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Troubleshooting Your System

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Valves | Timers | Sprinkler Heads | Spring Start Up | Zone Run Times

Zone Run Times
Because gear drive heads and sprayheads have different precipitation rates, they need to be run for differing lengths of time. This is also the reason they should never be mixed together on the same zone. In general, gear drive heads will put down about a quarter inch per hour, and sprayheads will put down an inch per hour. Our climate calls for about an inch of rain per week for healthy grass, so this would mean four hours of runtime for gear drive heads per week, and one hour for sprayheads per week.

At a bare minimum, we recommend 30 minutes per zone on Hunter gear drive heads. As the weather gets hotter, this time will need to be increased to 45 minutes or even 1 hour. We run into people in the summer that complain of a brown lawn, but are running gear drive zones only 10 to 15 minutes in the morning, and the same in the evening. This is not the same as running it 30 minutes all at once, and certainly isn't enough water except in cool weather. We recommend that you put the water down anytime from midnight on. This allows all the water to soak into the ground, where the grass can use it. Watering under the hot sun causes not only evaporation, but transpiration as well. This is the act of the plant weeping moisture from the pores in the leaf as it grows. Since the dew sets at @ midnight anyway, the grass is already wet, so this won't cause any mold and mildew problems.

Sprayhead zones throw an enormous amount of water in a short time. We recommend that these be run for 8 to 10 minutes in normal weather, and increased to 12 to 15 minutes in very hot weather. These heads can cause runoff under certain conditions, so be careful to check that this doesn't happen after 10 minutes or so. If it does, simply split the run time in half, and give it an hour or so in between run times for the water to soak in.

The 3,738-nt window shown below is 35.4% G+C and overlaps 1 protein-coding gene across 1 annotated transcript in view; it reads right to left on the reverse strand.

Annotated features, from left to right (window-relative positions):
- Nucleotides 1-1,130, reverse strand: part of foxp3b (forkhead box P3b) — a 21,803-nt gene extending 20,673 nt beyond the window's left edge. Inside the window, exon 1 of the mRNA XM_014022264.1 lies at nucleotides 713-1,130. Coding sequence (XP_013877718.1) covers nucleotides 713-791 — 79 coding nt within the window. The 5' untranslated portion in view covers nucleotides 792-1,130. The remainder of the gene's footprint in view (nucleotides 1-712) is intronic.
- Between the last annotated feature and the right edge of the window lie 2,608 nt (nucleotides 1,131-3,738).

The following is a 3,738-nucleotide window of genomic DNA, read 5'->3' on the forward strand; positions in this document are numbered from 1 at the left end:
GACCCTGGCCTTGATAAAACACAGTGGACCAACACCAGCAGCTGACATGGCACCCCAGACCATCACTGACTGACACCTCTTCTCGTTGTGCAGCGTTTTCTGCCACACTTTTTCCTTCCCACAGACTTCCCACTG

The frequency of watering can also be altered. In the spring and fall months, every second or third day should be fine. All of our clocks have a "Skip Day" setting, allowing you to water every second, third, etc. day. If you are uncertain about this, check your timer manual. Watering every day in cool weather is unnecessary, and can actually cause problems. As the weather gets hotter, bring your schedule up to every day until the heat breaks. One trick I personally use is to add an extra program in very hot weather to run at 1:00 or 2:00 in the afternoon. This is just 3 to 5 minutes on sprayheads, and 12 to 15 minutes on gear drive heads. This is not to water the grass, but to give it a little cool off period in the hot part of the day. I learned this from an eccentric landscaper years ago, and it works! Never try to apply all the water needed at this time, as you can't generally put it down fast enough.

Bear in mind that your own sun and soil conditions may dictate a different program than these outlined here. In general, these times will work for 99% of the lawns we have covered. Areas with a sand base and areas with a lot of trees may require more water than a heavily loamed lawn. Sandy soil should be watered in cycles, with a soak time in between, as opposed to all at once. Once you reach the saturation point, the water will simply run into the sand. Again, here is a good place to water twice, maybe again in mid morning, before the sun is to hot. Time and experience will tell you what works best in your own situation.

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